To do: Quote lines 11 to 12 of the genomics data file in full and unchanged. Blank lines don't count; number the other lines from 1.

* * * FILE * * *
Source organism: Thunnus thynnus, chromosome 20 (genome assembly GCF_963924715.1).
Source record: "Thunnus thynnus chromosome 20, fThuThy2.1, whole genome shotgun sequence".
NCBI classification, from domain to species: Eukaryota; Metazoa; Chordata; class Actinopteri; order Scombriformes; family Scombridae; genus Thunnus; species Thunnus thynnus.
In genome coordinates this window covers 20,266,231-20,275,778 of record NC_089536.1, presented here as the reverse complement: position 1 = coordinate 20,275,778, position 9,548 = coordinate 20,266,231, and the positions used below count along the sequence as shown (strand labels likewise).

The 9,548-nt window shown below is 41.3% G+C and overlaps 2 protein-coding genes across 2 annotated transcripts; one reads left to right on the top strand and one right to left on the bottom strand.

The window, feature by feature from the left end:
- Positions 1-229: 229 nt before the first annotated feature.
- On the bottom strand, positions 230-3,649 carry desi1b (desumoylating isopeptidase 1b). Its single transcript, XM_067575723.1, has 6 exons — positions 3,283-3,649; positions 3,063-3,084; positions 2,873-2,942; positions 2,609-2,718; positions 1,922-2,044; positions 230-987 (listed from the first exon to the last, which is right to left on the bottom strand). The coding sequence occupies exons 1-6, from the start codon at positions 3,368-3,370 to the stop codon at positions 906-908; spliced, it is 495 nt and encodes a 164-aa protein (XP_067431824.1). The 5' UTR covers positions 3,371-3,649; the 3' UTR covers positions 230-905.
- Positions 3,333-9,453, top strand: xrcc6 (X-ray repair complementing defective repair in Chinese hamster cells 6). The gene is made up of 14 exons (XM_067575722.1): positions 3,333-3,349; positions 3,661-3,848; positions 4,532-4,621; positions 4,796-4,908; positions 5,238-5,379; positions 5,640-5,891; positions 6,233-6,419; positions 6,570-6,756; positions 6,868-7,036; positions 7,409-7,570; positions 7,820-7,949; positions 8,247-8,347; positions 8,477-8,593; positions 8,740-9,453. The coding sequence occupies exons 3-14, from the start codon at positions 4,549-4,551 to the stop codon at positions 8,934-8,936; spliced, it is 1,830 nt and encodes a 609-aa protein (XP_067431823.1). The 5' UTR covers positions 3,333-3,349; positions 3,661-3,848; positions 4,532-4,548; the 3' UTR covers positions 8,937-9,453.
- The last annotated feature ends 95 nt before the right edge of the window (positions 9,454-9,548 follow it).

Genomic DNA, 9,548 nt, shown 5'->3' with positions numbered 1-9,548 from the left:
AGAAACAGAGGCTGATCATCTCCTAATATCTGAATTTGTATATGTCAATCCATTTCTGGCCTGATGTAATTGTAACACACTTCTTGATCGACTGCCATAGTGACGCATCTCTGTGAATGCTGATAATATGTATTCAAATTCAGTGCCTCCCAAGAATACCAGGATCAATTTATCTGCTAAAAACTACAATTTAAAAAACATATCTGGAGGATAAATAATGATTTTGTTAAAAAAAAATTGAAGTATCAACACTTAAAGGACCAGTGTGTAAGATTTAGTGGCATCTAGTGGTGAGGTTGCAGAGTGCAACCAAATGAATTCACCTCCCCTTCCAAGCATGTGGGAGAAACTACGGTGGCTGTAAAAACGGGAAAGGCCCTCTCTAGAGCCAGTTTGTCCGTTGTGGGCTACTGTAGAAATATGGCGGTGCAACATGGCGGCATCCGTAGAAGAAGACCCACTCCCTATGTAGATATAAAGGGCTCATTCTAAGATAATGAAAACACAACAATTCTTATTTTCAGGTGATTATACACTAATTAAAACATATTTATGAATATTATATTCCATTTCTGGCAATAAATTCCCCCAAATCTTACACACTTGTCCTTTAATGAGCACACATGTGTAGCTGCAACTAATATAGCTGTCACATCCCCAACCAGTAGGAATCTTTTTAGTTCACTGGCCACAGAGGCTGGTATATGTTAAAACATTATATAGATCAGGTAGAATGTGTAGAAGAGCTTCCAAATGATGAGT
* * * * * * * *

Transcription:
Genomic DNA, 9,548 nt, shown 5'->3' with positions numbered 1-9,548 from the left:
AGAAACAGAGGCTGATCATCTCCTAATATCTGAATTTGTATATGTCAATCCATTTCTGGCCTGATGTAATTGTAACACACTTCTTGATCGACTGCCATAGTGACGCATCTCTGTGAATGCTGATAATATGTATTCAAATTCAGTGCCTCCCAAGAATACCAGGATCAATTTATCTGCTAAAAACTACAATTTAAAAAACATATCTGGAGGATAAATAATGATTTTGTTAAAAAAAAATTGAAGTATCAACACTTAAAGGACCAGTGTGTAAGATTTAGTGGCATCTAGTGGTGAGGTTGCAGAGTGCAACCAAATGAATTCACCTCCCCTTCCAAGCATGTGGGAGAAACTACGGTGGCTGTAAAAACGGGAAAGGCCCTCTCTAGAGCCAGTTTGTCCGTTGTGGGCTACTGTAGAAATATGGCGGTGCAACATGGCGGCATCCGTAGAAGAAGACCCACTCCCTATGTAGATATAAAGGGCTCATTCTAAGATAATGAAAACACAACAATTCTTATTTTCAGGTGATTATACACTAATTAAAACATATTTATGAATATTATATTCCATTTCTGGCAATAAATTCCCCCAAATCTTACACACTTGTCCTTTAATGAGCACACATGTGTAGCTGCAACTAATATAGCTGTCACATCCCCAACCAGTAGGAATCTTTTTAGTTCACTGGCCACAGAGGCTGGTATATGTTAAAACATTATATAGATCAGGTAGAATGTGTAGAAGAGCTTCCAAATGATGAGT